Rock has died and been revived so many times now that no one should be surprised if some part of it behaves like a true zombie, dragging its ravaged limbs along under compulsion from some cruel and absent puppet master.

Like garage, post-punk and a dozen other rock offshoots, heavy-metal music is back in the near-mainstream, returned from its much-mocked big-haired 1980s phase to its earlier roots as the home of rock's most earnest self-taught intellectuals, with the bad-boy appeal of Satanism serving as cover while you read a lot of books about conspiracy theories and the supernatural.

The rigid genre distinctions that sustained metal fandom through the lean years seem to be breaking down amid its new popularity, as the genre absorbs adherents of goth and puppy-eyed "emo" punk. But along with such commercial successes as bands like My Chemical Romance, or the Ozzfest and Sounds of the Underground tours, the genre is also developing its own art-minded counterculture, with groups that take metal's concept-album tradition to new heights, or may draw heavily on the 1990s Japanese noise-rock underground. And these groups are attracting an audience of listeners who may not normally consider themselves metal fans.

At the forefront is the guitar duo Sunn0))), who perform Monday. (The name is pronounced just like "Sun." The 0))) isn't a word but a pictograph, showing the heavenly body radiating three waves of light.) It's led by guitarists Stephen O'Malley and Greg Anderson, who also founded the new art-metal label Southern Lord Records, with a changing cast of collaborators.

Sunn0))) certainly doesn't eschew the grand guignol of metal's past. They perform theatrically cowled in druidic robes, they are prone to song titles such as Flight of the Behemoth or Bathory Erzebet - and on that latter song on their latest album, the vocals were recorded with the singer confined in a coffin locked in the back of a hearse.

But this band is to most metal bands what colour-field artists are to painting - just look at their last three album titles, White1, White2 and Black One, for a hint. Like Russian painter Kasimir Malevich's 1915 painting of a black square, Sunn0)))'s music distills something essential from the form but takes it to such an extreme that it becomes almost another medium.

Specifically, Sunn0))) is about guitar frequencies. There's little concern for song form or rhythm and certainly (and this it has in common with such long-standing subgenres as death or thrash metal) not melody. There are no drums. Vocals make only rare appearances. Rather, Sunn0))) produces long, slow, deafeningly loud drones that sound a little like a Black Sabbath album skipping so that just one chord plays over and over again. It's what you get when faith in the unifying rebel myth of rock has collapsed, and the anatomists come to pick over its corpse.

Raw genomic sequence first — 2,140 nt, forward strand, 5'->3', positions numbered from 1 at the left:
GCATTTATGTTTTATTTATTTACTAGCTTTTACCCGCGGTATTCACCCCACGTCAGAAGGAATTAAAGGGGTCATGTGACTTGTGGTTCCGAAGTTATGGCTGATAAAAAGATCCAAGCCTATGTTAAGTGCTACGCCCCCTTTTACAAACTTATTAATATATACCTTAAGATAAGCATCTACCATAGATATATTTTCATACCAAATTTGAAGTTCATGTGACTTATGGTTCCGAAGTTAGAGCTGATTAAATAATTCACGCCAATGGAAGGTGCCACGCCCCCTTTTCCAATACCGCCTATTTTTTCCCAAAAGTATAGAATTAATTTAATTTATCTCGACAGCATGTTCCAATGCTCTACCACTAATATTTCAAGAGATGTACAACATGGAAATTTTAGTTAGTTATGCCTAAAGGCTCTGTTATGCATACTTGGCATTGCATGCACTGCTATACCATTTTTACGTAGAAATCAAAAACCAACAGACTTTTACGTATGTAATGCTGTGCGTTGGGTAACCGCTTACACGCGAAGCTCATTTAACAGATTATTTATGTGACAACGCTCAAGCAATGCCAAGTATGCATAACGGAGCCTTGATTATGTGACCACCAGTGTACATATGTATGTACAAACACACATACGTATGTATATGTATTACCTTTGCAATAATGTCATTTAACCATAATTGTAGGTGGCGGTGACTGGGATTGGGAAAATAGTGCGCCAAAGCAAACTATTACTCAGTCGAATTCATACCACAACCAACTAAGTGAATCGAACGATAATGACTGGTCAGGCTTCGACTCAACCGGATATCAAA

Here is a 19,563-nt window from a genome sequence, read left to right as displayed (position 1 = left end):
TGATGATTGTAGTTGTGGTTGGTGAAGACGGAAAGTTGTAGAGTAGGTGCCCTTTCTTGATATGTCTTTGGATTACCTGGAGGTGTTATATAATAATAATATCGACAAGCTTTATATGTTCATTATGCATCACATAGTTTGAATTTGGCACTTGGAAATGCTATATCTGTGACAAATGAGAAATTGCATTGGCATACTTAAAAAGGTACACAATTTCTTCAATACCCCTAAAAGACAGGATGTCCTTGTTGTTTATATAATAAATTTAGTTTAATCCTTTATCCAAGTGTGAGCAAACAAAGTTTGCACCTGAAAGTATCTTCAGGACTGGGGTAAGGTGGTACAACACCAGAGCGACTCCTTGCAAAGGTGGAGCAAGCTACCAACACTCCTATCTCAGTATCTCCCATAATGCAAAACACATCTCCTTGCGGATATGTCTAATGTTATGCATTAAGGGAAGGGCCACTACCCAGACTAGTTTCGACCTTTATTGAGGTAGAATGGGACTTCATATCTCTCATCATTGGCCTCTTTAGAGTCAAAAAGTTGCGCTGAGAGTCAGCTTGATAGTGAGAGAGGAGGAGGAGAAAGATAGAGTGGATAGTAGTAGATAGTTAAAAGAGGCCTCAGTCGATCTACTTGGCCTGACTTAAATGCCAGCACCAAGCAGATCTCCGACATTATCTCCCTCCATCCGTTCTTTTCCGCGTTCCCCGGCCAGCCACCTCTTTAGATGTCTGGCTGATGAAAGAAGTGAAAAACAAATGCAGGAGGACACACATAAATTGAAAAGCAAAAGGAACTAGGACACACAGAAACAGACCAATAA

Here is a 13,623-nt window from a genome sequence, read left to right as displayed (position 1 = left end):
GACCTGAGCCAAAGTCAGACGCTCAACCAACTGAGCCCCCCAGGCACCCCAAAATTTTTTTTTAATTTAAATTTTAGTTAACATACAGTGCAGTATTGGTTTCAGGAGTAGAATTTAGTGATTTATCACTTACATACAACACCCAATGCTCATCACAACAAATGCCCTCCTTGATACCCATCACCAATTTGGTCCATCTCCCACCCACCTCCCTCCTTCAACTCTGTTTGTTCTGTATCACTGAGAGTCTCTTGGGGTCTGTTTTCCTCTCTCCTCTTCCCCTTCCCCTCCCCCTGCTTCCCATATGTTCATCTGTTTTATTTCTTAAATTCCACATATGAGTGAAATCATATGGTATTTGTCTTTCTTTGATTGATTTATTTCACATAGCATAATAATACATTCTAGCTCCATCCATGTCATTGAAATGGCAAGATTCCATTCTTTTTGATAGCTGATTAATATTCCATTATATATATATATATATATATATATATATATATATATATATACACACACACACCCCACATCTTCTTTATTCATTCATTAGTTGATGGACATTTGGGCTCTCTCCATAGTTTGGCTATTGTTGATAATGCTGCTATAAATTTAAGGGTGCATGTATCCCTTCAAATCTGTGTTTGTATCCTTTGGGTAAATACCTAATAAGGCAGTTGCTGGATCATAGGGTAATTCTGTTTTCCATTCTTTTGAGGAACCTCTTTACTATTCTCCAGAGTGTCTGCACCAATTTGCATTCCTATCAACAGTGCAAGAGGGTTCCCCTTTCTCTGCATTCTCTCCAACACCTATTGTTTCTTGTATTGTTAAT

Yet if you open your ears, the music is not tedious. O'Malley and Anderson have a beguiling command of timbre and texture, keeping the crackle and buzz of their sound mobile even as the harmonics barely budge. They seem constantly to be urging the groaning, slow-grinding music forward, and the effect can be trance-like, particularly at the extraordinary volumes the band favours in live shows.

Indeed, Sunn0)))'s main preoccupation is not so much with music as with the physiological ramifications of noise - they're turning metal from music to take drugs by, into sound that acts as a drug in itself. They linger particularly around what are called "sub-bass" frequencies, a range that has long been studied by military strategists and scientists as ripe for weaponization. Fans like to boast that they've gone to a Sunn0))) concert and nearly lost control of their bodily functions: The band has even complained that they're tired of fans vomiting at their shows, as if it's become drearily de rigueur.

But closer to its core, Sunn0))) is not a juvenile gross-out game - their vibrations can bang your head into the kind of meditative state that monks spend years trying to master. As Malevich wrote in 1920, "perhaps the black square is the image of God as the essence of his perfection" - or what's really going on between the devil's horns.

Sunn0))) is at the Music Gallery at St George-the-Martyr Anglican Church, 197 John St., on Monday. Sold out.

Read More | In Depth | Posted by zoilus on Friday, May 19 at 10:33 AM | Linking Posts | Comments (7)

 

May 18, 2006

Hum of Life

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May's been sleepy. Not that there hasn't been a copious amount of music to hear and gigs to see, but few of these occasions felt like sharp skewers poking into our asses commanding that we not sit or snooze but rouse to action and descend upon the musical venues of the land like art-devouring locusts. It was restful. I liked it. But now the pause's pregnancy is done and cultural quintuplets are popping out all over. Er, I mean, here's some stuff what is going on. (And by the way, that Times piece today kinda sucked.)